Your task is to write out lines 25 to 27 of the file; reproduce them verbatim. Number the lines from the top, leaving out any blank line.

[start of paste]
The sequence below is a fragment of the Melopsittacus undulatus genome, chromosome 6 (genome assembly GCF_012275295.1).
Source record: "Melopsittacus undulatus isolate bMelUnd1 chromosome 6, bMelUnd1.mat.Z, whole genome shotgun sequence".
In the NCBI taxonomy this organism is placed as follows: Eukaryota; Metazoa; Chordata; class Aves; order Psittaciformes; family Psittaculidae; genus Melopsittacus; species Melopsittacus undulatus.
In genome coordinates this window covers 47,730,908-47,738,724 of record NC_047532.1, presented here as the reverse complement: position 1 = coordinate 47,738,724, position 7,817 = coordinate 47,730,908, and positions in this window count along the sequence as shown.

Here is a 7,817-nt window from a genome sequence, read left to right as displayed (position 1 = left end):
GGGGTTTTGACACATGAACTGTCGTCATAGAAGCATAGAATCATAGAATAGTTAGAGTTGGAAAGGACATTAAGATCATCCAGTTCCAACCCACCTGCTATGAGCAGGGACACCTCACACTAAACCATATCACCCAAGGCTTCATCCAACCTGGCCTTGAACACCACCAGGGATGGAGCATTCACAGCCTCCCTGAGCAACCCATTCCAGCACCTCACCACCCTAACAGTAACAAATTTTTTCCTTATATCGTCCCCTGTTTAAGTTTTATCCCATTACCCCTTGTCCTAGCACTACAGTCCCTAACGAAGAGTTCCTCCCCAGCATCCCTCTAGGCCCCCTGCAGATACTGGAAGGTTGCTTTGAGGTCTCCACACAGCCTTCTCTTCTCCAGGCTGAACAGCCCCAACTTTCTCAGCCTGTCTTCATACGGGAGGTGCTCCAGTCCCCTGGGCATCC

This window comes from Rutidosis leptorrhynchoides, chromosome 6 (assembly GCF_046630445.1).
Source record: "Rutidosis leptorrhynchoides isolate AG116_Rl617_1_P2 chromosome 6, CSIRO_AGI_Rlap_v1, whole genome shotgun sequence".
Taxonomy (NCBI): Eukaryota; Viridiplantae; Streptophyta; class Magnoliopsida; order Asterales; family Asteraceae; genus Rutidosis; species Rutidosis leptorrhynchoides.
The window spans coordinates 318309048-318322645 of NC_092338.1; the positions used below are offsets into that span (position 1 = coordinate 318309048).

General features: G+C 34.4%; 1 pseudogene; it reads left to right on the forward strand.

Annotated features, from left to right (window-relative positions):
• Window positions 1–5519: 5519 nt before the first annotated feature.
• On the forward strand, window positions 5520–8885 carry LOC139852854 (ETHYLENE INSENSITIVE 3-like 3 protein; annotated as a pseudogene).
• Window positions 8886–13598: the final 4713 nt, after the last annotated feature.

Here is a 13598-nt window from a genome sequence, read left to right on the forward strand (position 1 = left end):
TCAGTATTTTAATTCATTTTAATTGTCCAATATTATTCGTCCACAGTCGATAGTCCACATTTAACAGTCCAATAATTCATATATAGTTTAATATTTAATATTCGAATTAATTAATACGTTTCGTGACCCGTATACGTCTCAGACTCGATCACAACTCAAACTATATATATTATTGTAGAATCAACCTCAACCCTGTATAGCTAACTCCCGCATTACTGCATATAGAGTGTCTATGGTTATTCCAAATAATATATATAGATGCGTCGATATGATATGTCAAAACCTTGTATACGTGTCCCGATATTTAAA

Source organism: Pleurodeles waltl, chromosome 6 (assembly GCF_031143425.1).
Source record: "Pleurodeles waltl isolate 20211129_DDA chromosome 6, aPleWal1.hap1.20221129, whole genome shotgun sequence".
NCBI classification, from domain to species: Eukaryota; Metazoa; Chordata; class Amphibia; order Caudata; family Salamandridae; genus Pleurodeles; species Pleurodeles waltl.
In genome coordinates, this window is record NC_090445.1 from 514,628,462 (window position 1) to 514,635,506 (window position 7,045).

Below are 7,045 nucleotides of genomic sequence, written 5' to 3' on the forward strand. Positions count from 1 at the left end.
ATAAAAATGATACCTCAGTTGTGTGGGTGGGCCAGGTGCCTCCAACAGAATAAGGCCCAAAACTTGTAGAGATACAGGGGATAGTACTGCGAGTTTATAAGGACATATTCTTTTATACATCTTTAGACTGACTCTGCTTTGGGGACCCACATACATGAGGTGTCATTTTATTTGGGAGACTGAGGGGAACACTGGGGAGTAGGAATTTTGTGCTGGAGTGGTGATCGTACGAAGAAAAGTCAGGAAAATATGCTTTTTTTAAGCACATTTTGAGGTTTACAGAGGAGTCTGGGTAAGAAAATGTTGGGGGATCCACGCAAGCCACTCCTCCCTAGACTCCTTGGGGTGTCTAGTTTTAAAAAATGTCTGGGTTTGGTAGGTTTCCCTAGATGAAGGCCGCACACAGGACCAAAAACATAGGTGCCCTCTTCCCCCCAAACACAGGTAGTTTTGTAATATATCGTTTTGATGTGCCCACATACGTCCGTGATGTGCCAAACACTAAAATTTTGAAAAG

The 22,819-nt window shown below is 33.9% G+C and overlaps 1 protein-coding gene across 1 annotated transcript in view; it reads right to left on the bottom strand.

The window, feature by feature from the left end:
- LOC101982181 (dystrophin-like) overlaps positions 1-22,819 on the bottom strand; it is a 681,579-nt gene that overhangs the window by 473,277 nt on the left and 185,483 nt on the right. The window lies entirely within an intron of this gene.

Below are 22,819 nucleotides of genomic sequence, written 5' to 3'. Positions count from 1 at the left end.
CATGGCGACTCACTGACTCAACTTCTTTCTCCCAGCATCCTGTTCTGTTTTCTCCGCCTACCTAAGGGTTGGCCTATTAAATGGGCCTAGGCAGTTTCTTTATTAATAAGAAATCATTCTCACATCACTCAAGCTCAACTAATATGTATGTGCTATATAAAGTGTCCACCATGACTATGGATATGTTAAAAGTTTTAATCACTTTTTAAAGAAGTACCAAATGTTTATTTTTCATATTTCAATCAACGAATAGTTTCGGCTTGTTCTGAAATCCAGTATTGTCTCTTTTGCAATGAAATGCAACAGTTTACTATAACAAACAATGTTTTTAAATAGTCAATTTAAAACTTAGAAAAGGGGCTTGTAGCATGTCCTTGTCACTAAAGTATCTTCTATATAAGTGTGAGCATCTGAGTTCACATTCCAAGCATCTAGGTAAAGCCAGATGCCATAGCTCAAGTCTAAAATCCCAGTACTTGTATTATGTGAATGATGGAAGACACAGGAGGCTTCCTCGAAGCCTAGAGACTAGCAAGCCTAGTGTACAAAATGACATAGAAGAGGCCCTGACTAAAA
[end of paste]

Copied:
The window, feature by feature from the left end:
- LOC101982181 (dystrophin-like) overlaps positions 1-22,819 on the bottom strand; it is a 681,579-nt gene that overhangs the window by 473,277 nt on the left and 185,483 nt on the right. The window lies entirely within an intron of this gene.

Below are 22,819 nucleotides of genomic sequence, written 5' to 3'. Positions count from 1 at the left end.